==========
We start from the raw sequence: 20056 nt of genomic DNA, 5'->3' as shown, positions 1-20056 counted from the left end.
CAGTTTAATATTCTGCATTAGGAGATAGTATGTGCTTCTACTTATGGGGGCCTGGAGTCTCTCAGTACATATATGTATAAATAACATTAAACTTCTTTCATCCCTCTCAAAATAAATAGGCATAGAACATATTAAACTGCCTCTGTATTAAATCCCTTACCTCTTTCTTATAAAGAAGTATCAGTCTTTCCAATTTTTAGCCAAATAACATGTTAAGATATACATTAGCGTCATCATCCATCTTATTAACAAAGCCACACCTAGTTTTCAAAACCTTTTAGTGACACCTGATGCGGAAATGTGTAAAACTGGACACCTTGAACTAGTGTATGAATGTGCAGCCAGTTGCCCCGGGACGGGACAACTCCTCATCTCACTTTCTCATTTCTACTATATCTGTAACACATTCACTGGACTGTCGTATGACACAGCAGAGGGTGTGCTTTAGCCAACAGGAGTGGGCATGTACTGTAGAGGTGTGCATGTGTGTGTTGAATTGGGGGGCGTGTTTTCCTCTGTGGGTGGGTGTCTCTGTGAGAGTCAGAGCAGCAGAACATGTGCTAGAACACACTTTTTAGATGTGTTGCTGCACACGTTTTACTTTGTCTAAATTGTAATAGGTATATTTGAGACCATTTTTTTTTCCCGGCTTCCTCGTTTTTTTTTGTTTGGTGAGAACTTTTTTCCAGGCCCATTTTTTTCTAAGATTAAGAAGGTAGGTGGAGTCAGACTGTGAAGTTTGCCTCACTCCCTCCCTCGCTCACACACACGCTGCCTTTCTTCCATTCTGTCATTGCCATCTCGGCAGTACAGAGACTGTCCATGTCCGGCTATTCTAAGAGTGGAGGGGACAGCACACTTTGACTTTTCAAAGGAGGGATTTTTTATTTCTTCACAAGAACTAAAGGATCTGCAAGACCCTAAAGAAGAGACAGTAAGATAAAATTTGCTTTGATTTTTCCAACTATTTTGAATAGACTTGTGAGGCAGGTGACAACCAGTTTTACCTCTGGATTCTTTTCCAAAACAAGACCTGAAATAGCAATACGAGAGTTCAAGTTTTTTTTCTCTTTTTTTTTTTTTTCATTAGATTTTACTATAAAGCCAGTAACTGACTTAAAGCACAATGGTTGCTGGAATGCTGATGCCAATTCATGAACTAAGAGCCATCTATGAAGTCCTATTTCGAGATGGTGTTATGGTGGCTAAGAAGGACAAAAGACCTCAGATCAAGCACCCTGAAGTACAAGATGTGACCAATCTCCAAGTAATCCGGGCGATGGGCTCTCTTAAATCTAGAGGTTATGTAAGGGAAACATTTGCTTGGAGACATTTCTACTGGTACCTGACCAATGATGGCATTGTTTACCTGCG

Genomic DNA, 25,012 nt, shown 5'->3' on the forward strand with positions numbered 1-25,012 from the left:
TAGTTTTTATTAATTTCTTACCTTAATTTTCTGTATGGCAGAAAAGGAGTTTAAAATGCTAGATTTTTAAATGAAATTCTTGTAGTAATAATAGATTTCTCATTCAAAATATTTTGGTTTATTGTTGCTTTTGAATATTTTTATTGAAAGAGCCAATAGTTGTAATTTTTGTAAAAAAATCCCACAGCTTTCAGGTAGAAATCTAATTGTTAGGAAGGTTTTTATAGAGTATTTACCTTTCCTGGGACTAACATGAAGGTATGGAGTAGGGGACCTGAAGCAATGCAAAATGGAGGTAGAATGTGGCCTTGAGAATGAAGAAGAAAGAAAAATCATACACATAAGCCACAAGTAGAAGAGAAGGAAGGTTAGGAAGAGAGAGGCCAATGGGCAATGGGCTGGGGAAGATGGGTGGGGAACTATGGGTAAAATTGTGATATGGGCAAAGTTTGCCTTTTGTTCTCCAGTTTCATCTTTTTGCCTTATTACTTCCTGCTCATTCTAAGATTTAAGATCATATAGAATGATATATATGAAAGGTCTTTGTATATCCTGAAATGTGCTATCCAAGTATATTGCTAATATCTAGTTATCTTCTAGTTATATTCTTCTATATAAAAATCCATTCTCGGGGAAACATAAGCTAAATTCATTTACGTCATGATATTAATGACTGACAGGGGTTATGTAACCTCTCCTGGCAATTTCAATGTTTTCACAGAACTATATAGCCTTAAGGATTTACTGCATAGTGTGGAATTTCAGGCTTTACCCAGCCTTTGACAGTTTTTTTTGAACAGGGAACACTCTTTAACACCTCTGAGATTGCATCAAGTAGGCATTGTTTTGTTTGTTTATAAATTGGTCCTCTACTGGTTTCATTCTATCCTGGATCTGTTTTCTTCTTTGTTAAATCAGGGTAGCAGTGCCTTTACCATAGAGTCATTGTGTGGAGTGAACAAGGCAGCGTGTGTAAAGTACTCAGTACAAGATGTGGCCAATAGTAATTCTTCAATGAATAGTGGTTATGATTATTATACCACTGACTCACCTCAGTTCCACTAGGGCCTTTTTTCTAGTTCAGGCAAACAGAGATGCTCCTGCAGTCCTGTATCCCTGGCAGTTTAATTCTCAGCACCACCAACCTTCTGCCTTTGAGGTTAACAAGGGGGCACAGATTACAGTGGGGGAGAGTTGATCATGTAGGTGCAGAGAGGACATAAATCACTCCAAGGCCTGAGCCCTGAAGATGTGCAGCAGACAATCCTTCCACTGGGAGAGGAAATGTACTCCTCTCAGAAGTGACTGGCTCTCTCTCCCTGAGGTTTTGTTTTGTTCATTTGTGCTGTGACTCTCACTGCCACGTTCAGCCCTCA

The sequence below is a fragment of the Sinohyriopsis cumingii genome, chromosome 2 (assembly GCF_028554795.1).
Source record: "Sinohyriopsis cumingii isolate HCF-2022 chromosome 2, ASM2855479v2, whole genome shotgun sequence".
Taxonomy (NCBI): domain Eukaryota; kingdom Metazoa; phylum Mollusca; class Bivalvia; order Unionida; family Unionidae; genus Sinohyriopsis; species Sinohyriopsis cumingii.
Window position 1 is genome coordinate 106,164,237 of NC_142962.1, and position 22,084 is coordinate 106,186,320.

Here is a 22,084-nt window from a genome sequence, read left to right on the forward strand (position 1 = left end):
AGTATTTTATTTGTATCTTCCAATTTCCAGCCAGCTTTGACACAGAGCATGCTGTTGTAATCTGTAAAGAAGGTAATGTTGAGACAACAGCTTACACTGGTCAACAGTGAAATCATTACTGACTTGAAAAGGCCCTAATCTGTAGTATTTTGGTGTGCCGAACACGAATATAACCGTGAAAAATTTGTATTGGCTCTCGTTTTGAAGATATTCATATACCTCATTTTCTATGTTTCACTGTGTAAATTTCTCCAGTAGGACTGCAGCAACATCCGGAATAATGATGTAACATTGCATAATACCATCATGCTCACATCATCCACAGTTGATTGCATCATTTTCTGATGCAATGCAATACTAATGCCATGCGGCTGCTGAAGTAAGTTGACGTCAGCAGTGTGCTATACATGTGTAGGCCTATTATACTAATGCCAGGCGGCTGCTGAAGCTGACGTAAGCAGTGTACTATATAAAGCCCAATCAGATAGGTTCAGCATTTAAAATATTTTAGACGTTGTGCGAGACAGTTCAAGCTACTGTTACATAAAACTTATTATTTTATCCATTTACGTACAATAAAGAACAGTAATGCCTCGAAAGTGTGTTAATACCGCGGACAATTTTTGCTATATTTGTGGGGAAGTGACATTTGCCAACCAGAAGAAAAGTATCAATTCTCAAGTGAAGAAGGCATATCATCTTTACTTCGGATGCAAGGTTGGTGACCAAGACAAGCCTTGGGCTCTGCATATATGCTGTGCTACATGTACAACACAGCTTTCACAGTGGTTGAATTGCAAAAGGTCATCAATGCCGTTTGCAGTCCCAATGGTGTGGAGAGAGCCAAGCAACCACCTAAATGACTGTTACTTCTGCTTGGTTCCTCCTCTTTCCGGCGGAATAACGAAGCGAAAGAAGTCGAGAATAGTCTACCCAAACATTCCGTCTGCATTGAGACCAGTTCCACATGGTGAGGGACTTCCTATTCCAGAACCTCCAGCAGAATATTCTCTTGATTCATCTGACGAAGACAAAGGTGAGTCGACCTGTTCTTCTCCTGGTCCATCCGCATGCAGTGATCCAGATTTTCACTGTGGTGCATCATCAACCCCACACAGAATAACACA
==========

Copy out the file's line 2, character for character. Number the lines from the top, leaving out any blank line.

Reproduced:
CAGTTTAATATTCTGCATTAGGAGATAGTATGTGCTTCTACTTATGGGGGCCTGGAGTCTCTCAGTACATATATGTATAAATAACATTAAACTTCTTTCATCCCTCTCAAAATAAATAGGCATAGAACATATTAAACTGCCTCTGTATTAAATCCCTTACCTCTTTCTTATAAAGAAGTATCAGTCTTTCCAATTTTTAGCCAAATAACATGTTAAGATATACATTAGCGTCATCATCCATCTTATTAACAAAGCCACACCTAGTTTTCAAAACCTTTTAGTGACACCTGATGCGGAAATGTGTAAAACTGGACACCTTGAACTAGTGTATGAATGTGCAGCCAGTTGCCCCGGGACGGGACAACTCCTCATCTCACTTTCTCATTTCTACTATATCTGTAACACATTCACTGGACTGTCGTATGACACAGCAGAGGGTGTGCTTTAGCCAACAGGAGTGGGCATGTACTGTAGAGGTGTGCATGTGTGTGTTGAATTGGGGGGCGTGTTTTCCTCTGTGGGTGGGTGTCTCTGTGAGAGTCAGAGCAGCAGAACATGTGCTAGAACACACTTTTTAGATGTGTTGCTGCACACGTTTTACTTTGTCTAAATTGTAATAGGTATATTTGAGACCATTTTTTTTTCCCGGCTTCCTCGTTTTTTTTTGTTTGGTGAGAACTTTTTTCCAGGCCCATTTTTTTCTAAGATTAAGAAGGTAGGTGGAGTCAGACTGTGAAGTTTGCCTCACTCCCTCCCTCGCTCACACACACGCTGCCTTTCTTCCATTCTGTCATTGCCATCTCGGCAGTACAGAGACTGTCCATGTCCGGCTATTCTAAGAGTGGAGGGGACAGCACACTTTGACTTTTCAAAGGAGGGATTTTTTATTTCTTCACAAGAACTAAAGGATCTGCAAGACCCTAAAGAAGAGACAGTAAGATAAAATTTGCTTTGATTTTTCCAACTATTTTGAATAGACTTGTGAGGCAGGTGACAACCAGTTTTACCTCTGGATTCTTTTCCAAAACAAGACCTGAAATAGCAATACGAGAGTTCAAGTTTTTTTTCTCTTTTTTTTTTTTTTCATTAGATTTTACTATAAAGCCAGTAACTGACTTAAAGCACAATGGTTGCTGGAATGCTGATGCCAATTCATGAACTAAGAGCCATCTATGAAGTCCTATTTCGAGATGGTGTTATGGTGGCTAAGAAGGACAAAAGACCTCAGATCAAGCACCCTGAAGTACAAGATGTGACCAATCTCCAAGTAATCCGGGCGATGGGCTCTCTTAAATCTAGAGGTTATGTAAGGGAAACATTTGCTTGGAGACATTTCTACTGGTACCTGACCAATGATGGCATTGTTTACCTGCG